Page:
STOLEN BABIES SCANDAL: Woman abducted by doctor 50 years ago

STOLEN BABIES SCANDAL: Woman abducted by doctor 50 years ago

STOLEN BABIES SCANDAL: Woman abducted by doctor 50 years ago

A Spanish court has ruled that a doctor stole a newborn almost five decades ago, one of many abducted during Spain's 20th-century dictatorship.

Ms Madrigal brought her case 25 years after she became an adult, but the statute of limitations is 10 years.

The court said 85-year-old Spanish gynecologist Eduardo Vela was responsible for the abduction of a child, faking a birth and falsifying official documents but was absolved after the baby reached adulthood in 1987.

Ms Madrigal, who learned at 18 that she wasn't living with her biological parents, argued that she couldn't have lodged her complaint earlier because she only learned about the scheme in 2010, when her adopting mother, who died three years later, disclosed the details of what had happened at Vela's clinic.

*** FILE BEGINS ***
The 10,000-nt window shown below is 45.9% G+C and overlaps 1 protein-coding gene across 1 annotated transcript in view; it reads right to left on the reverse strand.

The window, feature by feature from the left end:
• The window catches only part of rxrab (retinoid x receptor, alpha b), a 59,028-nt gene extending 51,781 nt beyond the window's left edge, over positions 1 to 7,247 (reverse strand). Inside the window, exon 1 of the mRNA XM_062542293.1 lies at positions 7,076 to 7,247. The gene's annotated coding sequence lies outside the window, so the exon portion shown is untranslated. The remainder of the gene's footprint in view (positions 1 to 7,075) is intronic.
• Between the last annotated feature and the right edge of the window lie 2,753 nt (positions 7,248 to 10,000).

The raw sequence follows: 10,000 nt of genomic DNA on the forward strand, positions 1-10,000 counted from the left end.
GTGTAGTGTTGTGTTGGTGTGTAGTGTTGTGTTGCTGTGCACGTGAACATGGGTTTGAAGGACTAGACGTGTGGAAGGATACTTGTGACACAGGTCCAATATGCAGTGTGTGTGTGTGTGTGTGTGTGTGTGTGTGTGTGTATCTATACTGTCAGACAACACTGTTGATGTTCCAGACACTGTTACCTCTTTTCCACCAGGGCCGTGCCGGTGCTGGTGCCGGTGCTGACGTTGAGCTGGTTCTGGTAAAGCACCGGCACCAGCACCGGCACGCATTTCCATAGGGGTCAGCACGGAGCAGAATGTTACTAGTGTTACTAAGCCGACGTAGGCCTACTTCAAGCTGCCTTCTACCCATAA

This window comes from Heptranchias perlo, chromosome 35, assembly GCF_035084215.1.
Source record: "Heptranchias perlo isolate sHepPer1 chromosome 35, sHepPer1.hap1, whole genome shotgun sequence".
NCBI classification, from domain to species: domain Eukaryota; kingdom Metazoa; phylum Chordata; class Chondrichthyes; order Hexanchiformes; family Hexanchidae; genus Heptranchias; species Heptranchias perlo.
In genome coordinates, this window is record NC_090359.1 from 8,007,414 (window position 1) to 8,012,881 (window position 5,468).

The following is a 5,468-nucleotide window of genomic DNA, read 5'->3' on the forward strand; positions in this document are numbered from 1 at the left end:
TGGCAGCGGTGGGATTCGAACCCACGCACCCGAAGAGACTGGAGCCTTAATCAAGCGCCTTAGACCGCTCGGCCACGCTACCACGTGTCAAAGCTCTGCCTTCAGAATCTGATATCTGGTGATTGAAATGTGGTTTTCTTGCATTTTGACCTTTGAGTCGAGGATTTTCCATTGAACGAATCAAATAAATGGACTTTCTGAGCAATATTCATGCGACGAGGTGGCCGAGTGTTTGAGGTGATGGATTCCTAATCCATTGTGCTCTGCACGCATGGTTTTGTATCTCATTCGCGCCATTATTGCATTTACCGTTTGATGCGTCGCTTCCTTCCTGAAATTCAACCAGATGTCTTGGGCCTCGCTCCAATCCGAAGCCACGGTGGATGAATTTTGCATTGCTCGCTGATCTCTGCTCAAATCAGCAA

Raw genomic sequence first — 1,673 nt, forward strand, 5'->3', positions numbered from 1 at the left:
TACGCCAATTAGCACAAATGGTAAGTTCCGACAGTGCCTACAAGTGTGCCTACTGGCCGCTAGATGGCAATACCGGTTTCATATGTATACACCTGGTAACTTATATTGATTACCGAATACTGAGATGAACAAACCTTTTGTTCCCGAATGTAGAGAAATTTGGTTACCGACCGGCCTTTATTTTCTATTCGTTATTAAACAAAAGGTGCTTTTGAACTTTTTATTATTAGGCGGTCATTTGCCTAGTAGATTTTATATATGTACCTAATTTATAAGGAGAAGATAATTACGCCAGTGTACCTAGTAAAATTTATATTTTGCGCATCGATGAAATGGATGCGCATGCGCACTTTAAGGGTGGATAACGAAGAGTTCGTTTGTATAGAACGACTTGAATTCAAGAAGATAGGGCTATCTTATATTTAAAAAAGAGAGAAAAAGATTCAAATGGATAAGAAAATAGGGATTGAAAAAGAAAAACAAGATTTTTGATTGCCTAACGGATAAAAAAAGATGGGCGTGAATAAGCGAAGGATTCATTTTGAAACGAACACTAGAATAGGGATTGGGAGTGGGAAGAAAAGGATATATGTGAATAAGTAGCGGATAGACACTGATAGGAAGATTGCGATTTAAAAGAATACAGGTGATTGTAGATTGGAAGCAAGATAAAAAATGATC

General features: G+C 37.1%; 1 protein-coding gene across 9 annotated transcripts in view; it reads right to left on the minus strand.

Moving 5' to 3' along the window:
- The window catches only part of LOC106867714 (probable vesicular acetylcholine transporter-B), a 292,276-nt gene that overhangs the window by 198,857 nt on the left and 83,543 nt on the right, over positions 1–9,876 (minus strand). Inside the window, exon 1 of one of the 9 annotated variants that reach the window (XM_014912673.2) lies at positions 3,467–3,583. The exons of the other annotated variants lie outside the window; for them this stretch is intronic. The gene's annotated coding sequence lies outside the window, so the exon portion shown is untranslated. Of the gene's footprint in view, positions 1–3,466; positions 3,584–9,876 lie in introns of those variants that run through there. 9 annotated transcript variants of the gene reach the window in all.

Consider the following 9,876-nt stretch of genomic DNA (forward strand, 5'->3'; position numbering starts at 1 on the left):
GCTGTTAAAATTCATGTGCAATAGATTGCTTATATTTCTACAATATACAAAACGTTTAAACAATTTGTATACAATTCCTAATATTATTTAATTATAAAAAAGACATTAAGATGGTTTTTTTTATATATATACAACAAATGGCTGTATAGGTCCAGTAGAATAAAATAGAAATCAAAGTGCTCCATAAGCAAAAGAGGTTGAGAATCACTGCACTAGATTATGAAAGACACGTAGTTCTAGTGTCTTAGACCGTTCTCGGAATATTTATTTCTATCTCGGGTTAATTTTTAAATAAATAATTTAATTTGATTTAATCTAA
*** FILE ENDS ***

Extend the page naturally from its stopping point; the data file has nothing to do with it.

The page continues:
An 85-year-old gynecologist in Spain was responsible for stealing a newborn almost 50 years ago - but he won't be convicted because the statute of limitations has expired, a court ruled Monday.

Monday's verdict is Spain's first in relation to the abduction of thousands of children during the country's Civil War in the 1930s and the decades of General Francisco Franco's dictatorship that followed.


Vela, who was the director of a Madrid clinic considered to be at the epicentre of the scandal, denied the accusations.

Prosecutors had called for him to face an 11-year prison sentence.

DNA tests confirmed the account, but Ms Madrigal's biological parents were never found.

The children were then given to pro-Franco families or the church, who educated the children on the regime's ideology and on Roman Catholicism.

Madrigal, now 49, said she said the verdict was "bittersweet" and she would be appealing to the country's Supreme Court. Most lawsuits have been rejected in the past by courts for coming after the statute of limitations expired.

A decade ago, a Spanish judge recorded the cases of about 30,000 Spanish children taken at birth during Franco's rule.

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